And this had never been seen before.
From chemical X to CanKet
It’s hard to emphasise what a phenomenal piece of work this was. Analytical chemists are not the sort of creatures to blow their own trumpet, which is why I’m writing this piece.
We contacted our offsiders at the United Nations Office of Drug Control, the European Monitoring Centre for Drugs and Drug Addiction, as well as several esteemed researchers around the world. None had seen this before.
Our colleagues at the ACT Government Analytical Laboratory wrote to international peers and a global forum of forensic and analytical chemists reviewed their locally acquired data and provided information that supported our findings. We have since found a single further report out of China from a forensically obtained analytical sample, where it was described by another name, 2-(2-fluorophenyl)-2-(ethylamino) cyclohexan1-one (2F-NENDCK).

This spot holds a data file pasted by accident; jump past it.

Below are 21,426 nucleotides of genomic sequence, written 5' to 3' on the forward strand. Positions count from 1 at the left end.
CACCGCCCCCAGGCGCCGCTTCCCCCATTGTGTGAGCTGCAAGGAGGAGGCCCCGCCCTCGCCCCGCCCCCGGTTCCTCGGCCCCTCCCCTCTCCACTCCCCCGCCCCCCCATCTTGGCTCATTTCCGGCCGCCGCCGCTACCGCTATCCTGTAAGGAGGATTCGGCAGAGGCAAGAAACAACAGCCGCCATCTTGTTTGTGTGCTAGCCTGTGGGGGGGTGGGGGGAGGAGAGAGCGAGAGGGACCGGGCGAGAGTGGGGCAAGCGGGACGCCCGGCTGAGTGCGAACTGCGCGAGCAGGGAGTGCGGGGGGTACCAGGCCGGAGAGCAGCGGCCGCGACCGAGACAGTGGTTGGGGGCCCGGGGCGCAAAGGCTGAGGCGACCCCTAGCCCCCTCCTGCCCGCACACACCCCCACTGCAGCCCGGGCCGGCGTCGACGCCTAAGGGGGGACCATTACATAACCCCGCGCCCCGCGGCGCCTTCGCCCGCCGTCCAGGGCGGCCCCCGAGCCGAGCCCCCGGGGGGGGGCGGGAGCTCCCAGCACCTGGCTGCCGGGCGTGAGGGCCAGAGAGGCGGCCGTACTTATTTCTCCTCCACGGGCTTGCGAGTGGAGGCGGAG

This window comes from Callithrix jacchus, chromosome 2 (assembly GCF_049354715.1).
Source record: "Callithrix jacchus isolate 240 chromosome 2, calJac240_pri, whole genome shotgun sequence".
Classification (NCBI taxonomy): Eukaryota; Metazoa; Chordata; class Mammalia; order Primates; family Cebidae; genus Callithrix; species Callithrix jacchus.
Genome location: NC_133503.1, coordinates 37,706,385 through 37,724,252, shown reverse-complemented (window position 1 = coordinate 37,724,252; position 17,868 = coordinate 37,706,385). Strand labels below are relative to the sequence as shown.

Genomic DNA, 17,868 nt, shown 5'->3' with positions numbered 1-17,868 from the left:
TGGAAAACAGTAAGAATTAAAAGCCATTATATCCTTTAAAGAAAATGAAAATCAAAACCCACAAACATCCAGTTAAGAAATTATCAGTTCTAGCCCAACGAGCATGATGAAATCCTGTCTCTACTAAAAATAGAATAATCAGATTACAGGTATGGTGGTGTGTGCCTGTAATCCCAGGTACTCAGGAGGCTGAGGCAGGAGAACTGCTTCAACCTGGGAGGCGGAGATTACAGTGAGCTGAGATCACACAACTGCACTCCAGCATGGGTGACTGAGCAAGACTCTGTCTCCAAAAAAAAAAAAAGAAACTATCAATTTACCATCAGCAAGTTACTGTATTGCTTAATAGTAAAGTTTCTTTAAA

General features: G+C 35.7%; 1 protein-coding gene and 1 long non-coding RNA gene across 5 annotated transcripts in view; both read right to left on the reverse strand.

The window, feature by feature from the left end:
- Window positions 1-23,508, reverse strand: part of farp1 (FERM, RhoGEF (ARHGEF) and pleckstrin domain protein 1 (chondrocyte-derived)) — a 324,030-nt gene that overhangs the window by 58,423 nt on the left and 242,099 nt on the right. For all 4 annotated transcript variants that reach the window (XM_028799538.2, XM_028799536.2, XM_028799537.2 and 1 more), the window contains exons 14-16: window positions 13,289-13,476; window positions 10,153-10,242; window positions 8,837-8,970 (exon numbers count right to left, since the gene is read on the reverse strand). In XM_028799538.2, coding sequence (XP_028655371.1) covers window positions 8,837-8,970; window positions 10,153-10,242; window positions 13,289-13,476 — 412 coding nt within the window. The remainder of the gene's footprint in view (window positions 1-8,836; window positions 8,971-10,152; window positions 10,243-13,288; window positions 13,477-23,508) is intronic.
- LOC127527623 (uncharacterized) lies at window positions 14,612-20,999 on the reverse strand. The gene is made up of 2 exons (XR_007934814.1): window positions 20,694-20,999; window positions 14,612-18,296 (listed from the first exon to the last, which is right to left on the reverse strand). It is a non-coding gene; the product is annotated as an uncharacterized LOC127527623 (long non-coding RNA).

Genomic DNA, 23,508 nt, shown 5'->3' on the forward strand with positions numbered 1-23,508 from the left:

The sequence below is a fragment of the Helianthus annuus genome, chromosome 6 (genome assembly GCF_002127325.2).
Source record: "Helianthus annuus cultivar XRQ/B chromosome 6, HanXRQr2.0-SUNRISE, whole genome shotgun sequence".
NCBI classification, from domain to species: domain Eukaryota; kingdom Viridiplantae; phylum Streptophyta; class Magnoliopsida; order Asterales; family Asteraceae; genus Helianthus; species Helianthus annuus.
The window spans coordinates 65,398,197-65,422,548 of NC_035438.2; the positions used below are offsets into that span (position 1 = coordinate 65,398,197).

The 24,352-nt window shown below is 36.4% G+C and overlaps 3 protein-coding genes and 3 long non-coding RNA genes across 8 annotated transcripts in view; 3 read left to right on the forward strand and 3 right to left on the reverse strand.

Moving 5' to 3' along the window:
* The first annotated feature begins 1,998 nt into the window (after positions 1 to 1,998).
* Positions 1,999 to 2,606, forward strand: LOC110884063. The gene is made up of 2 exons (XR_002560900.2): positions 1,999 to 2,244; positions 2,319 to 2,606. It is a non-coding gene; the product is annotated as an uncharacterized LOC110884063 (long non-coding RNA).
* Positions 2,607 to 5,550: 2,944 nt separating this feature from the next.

Our team pushes on. The compound 2’-fluoro2-oxo-phenylcyclohexylethylamine is turning up regularly, as well as other ketamine derivatives. It’s a bit of a mouthful and the unassuming stars of this story have quietly taken to calling it ‘CanKet’, as in Canberra ketamine — a name informally conferred by the analysts, not the consumers.
We are now able to identify CanKet, but in analytical terms this was the chemical equivalent of needing a car to go to work, but being forced to build it yourself from scratch.
The team at CanTEST has identified a product never before seen in Australia and with no clinical information associated with it from elsewhere. We are proud of the bar we’ve set ourselves in maintaining open science and humbled by the opportunity we have been provided by the ACT, a jurisdiction making all the waves in Australia.
CanTEST is a collaboration between Directions Health Services, the Canberra Alliance for Harm Minimisation and Advocacy (CAHMA), Pill Testing Australia and ACT Health, with advice provided by scientists from ANU.
Top image: Zivani/Shutterstock.com
Associate Professor David Caldicott
ANU Medical School
Associate Professor David Caldicott is based at the ANU Medical School and Clinical Lead of Pill Testing Australia.
Professor Malcolm McLeod
ANU Research School of Chemistry
Professor Malcolm McLeod is based at the ANU Research School of Chemistry and is Chemistry Lead for CanTEST and Pill Testing Australia.